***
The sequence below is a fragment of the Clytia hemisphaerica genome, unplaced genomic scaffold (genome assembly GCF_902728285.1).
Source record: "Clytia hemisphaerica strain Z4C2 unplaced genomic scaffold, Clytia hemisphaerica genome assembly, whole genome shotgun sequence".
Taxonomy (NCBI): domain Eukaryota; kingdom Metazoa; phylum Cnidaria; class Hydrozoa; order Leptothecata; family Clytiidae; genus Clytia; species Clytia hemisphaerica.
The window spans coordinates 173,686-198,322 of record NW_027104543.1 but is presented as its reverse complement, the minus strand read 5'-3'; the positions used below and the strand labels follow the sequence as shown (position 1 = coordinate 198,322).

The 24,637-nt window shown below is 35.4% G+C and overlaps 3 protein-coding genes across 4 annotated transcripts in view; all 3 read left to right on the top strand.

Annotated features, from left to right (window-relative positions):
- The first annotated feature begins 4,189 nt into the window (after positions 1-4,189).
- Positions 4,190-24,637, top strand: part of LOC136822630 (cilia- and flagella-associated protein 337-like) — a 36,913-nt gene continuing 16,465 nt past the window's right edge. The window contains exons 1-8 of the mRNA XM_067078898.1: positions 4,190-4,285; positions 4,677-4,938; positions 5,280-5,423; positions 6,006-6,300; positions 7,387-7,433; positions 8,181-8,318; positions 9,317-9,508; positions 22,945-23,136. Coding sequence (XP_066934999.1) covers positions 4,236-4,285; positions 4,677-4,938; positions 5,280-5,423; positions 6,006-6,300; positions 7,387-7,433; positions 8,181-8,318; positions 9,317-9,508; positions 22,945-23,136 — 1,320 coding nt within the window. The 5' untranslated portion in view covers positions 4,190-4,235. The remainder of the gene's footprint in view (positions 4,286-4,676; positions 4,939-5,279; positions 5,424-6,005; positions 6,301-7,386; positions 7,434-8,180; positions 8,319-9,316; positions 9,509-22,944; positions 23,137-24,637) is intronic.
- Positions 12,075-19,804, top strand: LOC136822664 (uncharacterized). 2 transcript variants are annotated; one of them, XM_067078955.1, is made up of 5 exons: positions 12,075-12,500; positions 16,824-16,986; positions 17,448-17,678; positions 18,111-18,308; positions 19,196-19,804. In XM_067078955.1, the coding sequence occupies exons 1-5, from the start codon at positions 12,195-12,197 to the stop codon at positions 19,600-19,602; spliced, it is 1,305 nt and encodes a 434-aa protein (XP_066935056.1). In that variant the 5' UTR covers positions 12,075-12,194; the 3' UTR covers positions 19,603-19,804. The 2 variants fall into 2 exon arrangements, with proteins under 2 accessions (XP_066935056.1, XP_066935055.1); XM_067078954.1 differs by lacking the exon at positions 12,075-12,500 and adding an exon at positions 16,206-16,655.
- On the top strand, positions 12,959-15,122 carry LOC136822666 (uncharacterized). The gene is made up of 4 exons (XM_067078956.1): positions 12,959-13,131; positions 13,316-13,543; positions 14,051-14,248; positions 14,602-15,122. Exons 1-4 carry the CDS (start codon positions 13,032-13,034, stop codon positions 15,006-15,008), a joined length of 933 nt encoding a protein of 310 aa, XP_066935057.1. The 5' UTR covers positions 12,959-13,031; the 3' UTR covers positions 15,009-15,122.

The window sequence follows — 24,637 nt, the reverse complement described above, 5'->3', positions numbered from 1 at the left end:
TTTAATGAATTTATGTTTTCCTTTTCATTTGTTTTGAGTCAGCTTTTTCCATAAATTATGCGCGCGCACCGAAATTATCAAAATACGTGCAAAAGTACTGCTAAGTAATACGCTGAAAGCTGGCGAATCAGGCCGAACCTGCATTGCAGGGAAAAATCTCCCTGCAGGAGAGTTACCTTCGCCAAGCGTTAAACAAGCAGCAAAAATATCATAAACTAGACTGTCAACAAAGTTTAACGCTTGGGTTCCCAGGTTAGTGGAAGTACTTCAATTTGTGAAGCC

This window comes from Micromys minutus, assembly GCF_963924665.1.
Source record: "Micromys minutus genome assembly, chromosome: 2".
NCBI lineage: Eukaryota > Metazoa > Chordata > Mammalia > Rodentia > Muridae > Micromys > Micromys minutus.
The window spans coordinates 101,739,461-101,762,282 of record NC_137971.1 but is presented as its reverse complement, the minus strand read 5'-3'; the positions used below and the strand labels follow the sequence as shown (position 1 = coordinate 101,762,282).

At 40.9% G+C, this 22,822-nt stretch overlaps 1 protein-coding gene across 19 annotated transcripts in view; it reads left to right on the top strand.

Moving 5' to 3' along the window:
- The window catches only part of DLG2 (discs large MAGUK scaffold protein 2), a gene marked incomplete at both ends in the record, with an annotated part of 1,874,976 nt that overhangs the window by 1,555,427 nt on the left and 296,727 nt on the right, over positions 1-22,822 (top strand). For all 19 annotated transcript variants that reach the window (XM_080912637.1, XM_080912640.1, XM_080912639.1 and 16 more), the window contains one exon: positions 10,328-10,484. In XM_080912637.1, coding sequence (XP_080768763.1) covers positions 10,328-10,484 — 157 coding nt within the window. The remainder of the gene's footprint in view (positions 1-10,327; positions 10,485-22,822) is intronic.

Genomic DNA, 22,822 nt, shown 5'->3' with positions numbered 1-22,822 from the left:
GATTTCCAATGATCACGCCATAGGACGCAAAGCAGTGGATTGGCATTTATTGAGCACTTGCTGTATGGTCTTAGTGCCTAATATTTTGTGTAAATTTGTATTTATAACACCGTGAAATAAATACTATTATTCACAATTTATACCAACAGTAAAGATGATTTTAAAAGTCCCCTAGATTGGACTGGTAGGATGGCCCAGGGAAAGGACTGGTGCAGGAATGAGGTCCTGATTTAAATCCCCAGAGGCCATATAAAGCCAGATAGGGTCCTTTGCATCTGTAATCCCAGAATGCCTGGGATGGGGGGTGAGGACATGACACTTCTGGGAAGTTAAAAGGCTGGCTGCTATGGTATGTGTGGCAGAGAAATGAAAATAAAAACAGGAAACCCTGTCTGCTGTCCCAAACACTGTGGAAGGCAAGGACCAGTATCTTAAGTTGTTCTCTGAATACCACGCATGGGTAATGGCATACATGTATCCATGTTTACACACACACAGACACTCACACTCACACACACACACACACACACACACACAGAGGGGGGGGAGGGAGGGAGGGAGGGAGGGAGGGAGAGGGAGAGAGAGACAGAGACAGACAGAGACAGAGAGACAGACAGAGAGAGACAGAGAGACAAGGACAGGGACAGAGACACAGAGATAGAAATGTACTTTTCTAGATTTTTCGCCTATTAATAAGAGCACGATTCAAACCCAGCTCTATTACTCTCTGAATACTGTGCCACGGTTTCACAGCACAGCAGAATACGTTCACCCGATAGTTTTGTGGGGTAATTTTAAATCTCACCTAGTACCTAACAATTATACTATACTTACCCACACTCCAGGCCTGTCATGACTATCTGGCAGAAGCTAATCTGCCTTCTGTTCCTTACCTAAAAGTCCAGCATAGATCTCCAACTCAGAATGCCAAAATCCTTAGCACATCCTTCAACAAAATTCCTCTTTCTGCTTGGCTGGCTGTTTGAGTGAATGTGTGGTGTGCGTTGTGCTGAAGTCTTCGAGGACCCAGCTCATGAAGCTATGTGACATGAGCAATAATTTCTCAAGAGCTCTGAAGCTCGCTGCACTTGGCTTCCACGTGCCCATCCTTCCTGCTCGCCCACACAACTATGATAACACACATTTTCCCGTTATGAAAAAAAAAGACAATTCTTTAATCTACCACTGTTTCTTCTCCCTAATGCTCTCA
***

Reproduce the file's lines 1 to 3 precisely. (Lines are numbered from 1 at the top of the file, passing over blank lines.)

The sequence below is a fragment of the Clytia hemisphaerica genome, unplaced genomic scaffold (genome assembly GCF_902728285.1).
Source record: "Clytia hemisphaerica strain Z4C2 unplaced genomic scaffold, Clytia hemisphaerica genome assembly, whole genome shotgun sequence".
Taxonomy (NCBI): domain Eukaryota; kingdom Metazoa; phylum Cnidaria; class Hydrozoa; order Leptothecata; family Clytiidae; genus Clytia; species Clytia hemisphaerica.